The San Diego City Council signaled support for bolstering the city’s water supply with recycled wastewater today, a significant step in a once-dormant debate resuscitated by concerns over the region’s water supply.

In the process, it bucked Mayor Jerry Sanders, who opposes the initiative because of its cost and his perception that residents won’t stomach the process of treating sewage so that it’s drinkable.

The vote marks a new milestone in the debate over recycling water, coming at time when regional water officials have warned that drought and new court-ordered cutbacks on importing from the Sacramento-San Joaquin River Delta could lead to water rationing as early as next year.

“The people of San Diego are beginning to realize that there is only so much water to go around,” Councilman Jim Madaffer said.

The council vote prods the city toward putting into effect the furthest-reaching option for water recycling of the proposals that were included in a 2006 study of the issue. The vote calls for Sanders and his staff to carry out a test-model of water recycling by July and to analyze the flow and holding capabilities of San Vicente Reservoir, where the recycled water would be held under the council-preferred option. The council also wants the financial and energy requirements to be studied if water recycling were to occur, and to begin educating community groups on the issue as early as January.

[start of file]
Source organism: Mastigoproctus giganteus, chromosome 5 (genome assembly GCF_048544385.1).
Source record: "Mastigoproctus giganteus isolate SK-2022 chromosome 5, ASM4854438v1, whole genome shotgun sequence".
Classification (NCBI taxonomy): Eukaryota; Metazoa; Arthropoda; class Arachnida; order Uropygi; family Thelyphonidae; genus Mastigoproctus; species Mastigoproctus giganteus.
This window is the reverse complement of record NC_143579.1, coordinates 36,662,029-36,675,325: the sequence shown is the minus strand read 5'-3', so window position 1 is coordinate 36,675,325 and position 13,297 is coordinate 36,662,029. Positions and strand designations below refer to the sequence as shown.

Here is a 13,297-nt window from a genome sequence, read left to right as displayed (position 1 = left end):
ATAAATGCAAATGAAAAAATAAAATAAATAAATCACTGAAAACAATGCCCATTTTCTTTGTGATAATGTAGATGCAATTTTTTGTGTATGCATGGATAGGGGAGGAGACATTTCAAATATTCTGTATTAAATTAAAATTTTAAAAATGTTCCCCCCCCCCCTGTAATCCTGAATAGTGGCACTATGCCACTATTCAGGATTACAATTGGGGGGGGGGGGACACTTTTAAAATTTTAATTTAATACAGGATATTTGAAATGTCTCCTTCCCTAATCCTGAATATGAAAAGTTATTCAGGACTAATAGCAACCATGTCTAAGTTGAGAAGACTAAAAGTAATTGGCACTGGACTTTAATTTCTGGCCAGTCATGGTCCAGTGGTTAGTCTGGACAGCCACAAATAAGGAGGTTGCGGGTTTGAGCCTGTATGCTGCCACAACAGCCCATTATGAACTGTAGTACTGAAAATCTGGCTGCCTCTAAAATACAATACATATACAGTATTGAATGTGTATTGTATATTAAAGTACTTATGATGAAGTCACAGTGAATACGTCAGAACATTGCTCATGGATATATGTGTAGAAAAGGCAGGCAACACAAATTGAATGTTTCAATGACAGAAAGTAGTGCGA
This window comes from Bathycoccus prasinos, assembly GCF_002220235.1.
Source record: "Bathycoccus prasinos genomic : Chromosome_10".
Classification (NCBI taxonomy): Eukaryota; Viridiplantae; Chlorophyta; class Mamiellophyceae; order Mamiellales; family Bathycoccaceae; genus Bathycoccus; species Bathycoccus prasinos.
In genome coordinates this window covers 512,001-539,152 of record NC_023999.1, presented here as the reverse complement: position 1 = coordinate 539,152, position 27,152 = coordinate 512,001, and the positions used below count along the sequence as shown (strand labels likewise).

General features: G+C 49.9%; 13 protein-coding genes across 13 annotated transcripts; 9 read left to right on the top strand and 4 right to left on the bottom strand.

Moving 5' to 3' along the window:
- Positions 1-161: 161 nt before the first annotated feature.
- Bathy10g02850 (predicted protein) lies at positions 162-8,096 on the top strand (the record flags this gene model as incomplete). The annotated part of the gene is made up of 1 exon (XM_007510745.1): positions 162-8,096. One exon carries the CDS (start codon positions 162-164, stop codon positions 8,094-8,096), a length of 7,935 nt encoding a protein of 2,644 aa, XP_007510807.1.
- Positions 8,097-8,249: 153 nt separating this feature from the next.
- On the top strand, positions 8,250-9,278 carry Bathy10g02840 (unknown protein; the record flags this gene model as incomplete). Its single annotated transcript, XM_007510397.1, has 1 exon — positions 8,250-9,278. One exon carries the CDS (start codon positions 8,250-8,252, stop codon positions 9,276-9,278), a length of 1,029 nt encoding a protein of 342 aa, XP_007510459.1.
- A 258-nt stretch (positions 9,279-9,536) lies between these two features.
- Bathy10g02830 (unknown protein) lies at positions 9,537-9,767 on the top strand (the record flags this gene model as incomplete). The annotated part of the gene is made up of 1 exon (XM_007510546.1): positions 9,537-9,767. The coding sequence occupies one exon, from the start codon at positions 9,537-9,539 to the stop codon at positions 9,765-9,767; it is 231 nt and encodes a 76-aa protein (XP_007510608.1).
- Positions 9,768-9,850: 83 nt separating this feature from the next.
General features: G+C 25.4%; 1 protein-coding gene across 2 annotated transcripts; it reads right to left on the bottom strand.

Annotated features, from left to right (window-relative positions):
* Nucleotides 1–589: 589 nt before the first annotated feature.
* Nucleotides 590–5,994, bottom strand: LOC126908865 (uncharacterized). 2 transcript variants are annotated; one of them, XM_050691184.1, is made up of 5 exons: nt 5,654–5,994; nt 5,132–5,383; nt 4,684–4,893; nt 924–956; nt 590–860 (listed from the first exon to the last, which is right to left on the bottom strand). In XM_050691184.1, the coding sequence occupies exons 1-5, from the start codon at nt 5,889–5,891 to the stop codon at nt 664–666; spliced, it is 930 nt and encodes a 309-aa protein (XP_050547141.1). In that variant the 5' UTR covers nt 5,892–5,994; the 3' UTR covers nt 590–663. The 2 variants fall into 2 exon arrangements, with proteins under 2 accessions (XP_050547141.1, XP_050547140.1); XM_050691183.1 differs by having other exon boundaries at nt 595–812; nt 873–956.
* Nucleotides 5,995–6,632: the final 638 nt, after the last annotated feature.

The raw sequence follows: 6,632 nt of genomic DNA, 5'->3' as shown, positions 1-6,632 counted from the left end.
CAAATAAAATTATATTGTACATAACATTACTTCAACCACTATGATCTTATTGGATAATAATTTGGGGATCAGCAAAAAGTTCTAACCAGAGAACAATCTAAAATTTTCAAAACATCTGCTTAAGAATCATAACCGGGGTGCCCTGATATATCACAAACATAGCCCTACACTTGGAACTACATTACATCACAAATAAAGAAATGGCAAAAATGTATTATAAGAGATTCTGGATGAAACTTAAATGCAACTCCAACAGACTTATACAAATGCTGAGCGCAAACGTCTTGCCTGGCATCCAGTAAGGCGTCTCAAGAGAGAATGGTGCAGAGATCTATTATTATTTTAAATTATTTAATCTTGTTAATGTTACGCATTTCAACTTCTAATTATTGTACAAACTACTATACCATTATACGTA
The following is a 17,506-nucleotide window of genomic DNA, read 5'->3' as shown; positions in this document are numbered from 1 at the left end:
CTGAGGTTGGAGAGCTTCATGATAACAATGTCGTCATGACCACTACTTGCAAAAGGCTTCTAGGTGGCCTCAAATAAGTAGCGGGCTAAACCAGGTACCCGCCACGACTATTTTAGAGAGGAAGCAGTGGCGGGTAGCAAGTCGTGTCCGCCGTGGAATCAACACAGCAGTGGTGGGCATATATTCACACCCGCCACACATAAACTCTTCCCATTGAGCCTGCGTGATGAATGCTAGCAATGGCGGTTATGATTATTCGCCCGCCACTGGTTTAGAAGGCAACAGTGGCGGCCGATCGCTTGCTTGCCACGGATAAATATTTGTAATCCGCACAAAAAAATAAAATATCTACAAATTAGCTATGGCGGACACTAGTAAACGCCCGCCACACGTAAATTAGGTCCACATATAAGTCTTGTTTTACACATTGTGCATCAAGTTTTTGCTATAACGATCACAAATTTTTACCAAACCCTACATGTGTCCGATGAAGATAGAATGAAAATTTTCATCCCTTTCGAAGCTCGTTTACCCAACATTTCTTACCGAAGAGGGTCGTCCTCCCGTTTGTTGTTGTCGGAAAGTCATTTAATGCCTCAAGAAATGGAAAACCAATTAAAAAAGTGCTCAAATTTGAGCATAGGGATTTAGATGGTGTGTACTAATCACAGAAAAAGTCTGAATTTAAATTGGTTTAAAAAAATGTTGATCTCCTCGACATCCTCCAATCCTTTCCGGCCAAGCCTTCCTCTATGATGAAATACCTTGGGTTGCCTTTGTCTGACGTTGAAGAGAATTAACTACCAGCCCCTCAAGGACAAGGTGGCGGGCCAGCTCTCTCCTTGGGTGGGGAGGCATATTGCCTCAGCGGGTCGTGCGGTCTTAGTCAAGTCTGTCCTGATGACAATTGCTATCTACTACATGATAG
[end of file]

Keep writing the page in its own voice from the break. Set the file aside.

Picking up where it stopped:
The move pits the council against the mayor, who oversees the water and sewer agencies that would be in charge of implementing a water recycling system. Sanders has argued that the public doesn’t want to receive “toilet to tap” water, although many speakers at this afternoon’s meeting noted that some of the water the region receives from the Colorado River is treated wastewater from upstream areas such as Las Vegas.

Sanders has also criticized the cost of upgrading the water system, saying the city can’t currently afford it and that asking ratepayers to fork over more money on top of the fee hikes they’ve received to repair the water and sewer systems’ current infrastructure is unfair.

The council supported water recycling, 5-to-2. Council President Scott Peters and Council members Toni Atkins, Donna Frye, Jim Madaffer and Ben Hueso voted yes. Councilman Kevin Faulconer and Tony Young voted no. Councilman Brian Maienschein was absent.


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